Dreamforce 2012: Salesforce.com Hails Social Revolution With Cloud Updates
Chatter social service spreads as iPad app goes on general availability
Salesforce.com has kicked off its Dreamforce 2012 conference in San Francisco this week by adding a number of features to its biggest products, claiming they will help businesses take part in the “social revolution”.
The company started pushing out its social message at Dreamforce 2011 and has continued to follow that strategy despite some setbacks. It was recently forced to ditch an attempt to trademark the term ‘social enterprise’, and remove all traces of it from marketing.
Today, both the Sales Cloud and Service Cloud have been updated with some social additions. Chatter, the Software-as-a-Service (SaaS) giant’s social collaboration product launched in 2010, has been given a new lease of life in the Sales Cloud, with a Chatter Communities for Partners function. It gives customers a single place online where they can collaborate with channel partners and “sell better as a team”, according to Salesforce.com.
Chatter Communities for Service, meanwhile, has been brought into the Service Cloud, designed to combine community site and self-service portals into one place. “The two never really blend,” said Fergus Griffin, vice president of product marketing at Salesforce.com.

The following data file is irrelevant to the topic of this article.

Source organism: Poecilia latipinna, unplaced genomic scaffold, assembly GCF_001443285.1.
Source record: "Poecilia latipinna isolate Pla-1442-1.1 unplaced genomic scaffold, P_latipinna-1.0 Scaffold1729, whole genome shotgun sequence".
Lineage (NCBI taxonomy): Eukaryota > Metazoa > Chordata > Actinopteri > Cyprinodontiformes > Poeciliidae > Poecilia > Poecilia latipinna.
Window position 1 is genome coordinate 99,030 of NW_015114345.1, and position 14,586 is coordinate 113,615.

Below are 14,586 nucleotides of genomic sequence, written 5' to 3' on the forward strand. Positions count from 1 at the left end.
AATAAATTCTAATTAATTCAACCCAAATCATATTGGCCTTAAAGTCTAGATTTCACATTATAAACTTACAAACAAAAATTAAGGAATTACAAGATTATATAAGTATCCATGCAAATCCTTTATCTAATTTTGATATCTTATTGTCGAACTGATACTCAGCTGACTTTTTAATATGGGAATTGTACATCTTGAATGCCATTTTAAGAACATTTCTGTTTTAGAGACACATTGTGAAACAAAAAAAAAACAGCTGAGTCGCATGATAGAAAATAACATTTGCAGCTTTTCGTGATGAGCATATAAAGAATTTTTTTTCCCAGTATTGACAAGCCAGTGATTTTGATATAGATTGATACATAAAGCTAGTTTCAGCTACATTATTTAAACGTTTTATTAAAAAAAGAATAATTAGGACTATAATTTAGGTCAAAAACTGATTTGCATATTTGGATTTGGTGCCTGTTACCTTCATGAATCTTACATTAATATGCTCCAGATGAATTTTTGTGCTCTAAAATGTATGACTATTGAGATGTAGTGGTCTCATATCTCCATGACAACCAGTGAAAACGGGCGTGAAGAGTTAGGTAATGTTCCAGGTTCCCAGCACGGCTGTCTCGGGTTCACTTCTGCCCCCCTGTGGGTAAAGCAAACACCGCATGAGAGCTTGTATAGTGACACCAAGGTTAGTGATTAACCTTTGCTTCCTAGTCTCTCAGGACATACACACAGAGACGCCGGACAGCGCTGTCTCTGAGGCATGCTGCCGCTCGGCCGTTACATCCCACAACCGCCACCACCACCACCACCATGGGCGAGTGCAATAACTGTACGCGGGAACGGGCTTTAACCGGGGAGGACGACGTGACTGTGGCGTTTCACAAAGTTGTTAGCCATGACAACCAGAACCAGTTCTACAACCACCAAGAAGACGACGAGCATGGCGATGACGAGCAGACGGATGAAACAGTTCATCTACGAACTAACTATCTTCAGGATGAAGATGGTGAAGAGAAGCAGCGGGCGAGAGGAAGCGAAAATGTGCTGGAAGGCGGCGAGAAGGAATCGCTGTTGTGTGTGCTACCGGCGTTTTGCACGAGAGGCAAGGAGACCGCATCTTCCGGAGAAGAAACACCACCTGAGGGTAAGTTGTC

Salesforce.com’s Data.com service, launched last year, has been handed a Social Key, which is the “missing link” for identifying who people are on social sites. It effectively gives users a single place to look over data related to customers or potential clients, bringing in information from various platforms. “This is critical,” Griffin said.
Meanwhile, the Salesforce Touch app for iPad for its Sales Cloud has been made generally available, as the vendor looks to cater for the boom in tablet sales. It cited figures suggesting 96 million businesses will have tablets by 2016.
Salesforce.com said that because the app used HTML 5, it would be appearing on other platforms soon, including the Amazon Kindle and the iPhone. But there was no confirmation of when the app would appear on other operating systems.
“We see the social revolution is pervasive in our regular lives, and it is now bleeding into business,” Griffin added.
“For us, the social revolution for companies is how can they figure out ways to connect better with their customers.”
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